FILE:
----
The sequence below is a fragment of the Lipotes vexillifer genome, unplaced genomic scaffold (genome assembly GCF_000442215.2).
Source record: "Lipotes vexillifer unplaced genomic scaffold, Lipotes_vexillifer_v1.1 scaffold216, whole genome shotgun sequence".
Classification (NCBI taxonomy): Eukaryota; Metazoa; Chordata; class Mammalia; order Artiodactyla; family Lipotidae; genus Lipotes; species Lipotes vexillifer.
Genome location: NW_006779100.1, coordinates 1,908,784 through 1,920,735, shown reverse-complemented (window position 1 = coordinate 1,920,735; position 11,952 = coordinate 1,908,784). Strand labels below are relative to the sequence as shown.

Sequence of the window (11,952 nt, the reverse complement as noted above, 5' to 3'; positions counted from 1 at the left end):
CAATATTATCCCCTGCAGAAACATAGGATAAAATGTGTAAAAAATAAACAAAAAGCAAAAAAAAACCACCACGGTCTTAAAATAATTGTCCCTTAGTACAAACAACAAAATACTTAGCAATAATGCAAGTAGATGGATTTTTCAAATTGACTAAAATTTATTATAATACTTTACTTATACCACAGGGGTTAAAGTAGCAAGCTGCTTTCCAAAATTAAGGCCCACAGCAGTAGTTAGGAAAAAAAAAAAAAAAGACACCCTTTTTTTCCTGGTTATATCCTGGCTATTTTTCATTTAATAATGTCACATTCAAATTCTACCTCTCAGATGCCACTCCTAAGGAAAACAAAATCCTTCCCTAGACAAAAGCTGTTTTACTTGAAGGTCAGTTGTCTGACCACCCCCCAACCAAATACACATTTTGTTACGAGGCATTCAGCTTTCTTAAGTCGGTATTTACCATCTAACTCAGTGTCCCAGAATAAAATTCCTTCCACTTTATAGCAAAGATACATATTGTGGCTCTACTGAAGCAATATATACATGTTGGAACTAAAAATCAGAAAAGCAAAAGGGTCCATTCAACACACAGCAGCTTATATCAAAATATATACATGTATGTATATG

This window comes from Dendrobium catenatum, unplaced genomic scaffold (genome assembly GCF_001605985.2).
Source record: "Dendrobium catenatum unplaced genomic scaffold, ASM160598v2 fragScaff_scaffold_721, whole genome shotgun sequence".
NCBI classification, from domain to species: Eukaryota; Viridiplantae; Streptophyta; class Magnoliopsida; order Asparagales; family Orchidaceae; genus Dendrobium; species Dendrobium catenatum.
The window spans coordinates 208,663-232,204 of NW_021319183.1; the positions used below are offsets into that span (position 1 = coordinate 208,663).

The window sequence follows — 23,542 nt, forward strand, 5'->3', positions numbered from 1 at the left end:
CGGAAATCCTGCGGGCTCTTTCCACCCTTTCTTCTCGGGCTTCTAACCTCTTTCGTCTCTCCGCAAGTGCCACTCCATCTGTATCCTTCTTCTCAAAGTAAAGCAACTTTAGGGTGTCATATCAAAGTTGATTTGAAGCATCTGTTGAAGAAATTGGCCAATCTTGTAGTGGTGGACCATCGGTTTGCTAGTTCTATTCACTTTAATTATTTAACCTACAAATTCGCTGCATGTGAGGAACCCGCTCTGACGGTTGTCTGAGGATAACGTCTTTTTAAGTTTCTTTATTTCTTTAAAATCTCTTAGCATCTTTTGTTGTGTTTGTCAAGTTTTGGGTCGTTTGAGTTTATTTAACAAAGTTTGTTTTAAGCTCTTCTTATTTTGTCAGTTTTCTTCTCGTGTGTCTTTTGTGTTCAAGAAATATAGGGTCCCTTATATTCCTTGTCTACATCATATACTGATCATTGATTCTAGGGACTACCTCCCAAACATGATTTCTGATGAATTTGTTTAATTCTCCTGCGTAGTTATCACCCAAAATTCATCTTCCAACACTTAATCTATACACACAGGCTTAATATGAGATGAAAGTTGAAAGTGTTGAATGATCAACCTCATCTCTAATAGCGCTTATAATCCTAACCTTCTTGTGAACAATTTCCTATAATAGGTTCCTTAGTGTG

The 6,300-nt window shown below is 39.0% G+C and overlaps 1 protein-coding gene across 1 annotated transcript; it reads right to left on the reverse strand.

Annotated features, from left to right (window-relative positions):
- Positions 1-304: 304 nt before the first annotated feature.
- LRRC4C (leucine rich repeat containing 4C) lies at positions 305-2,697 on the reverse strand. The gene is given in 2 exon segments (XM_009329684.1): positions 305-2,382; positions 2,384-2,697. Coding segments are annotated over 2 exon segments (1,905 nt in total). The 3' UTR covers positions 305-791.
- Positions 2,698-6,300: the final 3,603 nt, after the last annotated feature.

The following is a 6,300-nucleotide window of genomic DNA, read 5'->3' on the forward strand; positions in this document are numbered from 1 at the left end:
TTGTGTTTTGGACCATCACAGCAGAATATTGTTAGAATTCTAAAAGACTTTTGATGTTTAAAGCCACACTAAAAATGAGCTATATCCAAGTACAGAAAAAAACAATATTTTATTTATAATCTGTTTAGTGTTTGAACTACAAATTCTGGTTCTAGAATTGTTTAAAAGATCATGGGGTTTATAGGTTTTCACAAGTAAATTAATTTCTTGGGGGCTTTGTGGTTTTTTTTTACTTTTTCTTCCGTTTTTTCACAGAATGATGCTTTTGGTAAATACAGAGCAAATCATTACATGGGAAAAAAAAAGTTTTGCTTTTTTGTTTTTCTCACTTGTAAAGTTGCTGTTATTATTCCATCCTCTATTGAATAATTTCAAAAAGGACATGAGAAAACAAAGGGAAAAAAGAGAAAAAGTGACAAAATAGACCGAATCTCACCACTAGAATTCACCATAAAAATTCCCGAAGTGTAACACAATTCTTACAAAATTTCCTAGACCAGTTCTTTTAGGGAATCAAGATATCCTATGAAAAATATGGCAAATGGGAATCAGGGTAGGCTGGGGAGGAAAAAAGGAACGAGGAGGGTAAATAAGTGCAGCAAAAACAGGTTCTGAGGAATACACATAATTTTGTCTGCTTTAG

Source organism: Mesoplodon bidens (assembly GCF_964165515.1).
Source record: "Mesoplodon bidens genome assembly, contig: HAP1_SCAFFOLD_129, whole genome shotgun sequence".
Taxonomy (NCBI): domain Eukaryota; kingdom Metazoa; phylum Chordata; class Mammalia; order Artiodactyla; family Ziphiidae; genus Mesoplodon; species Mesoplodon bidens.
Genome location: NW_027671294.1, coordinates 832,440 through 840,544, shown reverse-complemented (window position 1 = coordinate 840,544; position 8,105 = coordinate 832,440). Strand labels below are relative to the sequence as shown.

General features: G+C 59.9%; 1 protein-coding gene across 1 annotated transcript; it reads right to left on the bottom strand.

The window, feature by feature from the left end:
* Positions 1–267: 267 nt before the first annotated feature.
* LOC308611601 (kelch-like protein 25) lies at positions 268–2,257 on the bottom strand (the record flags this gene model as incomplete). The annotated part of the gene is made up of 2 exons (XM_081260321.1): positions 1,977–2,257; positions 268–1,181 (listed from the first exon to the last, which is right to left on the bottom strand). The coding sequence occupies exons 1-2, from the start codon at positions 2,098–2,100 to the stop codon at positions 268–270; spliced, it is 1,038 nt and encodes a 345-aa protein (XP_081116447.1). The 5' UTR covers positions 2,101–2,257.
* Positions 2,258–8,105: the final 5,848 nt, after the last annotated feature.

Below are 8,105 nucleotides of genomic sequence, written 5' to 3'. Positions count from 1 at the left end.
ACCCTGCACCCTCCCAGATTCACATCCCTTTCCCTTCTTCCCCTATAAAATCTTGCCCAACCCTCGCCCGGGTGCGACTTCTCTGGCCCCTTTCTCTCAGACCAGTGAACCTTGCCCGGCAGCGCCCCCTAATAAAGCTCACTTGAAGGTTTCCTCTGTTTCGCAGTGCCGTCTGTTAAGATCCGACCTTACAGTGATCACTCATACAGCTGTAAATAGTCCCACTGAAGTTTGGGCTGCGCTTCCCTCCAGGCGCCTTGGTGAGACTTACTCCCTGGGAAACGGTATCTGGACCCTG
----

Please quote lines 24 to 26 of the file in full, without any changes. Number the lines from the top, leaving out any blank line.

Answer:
General features: G+C 59.9%; 1 protein-coding gene across 1 annotated transcript; it reads right to left on the bottom strand.

The window, feature by feature from the left end:
* Positions 1–267: 267 nt before the first annotated feature.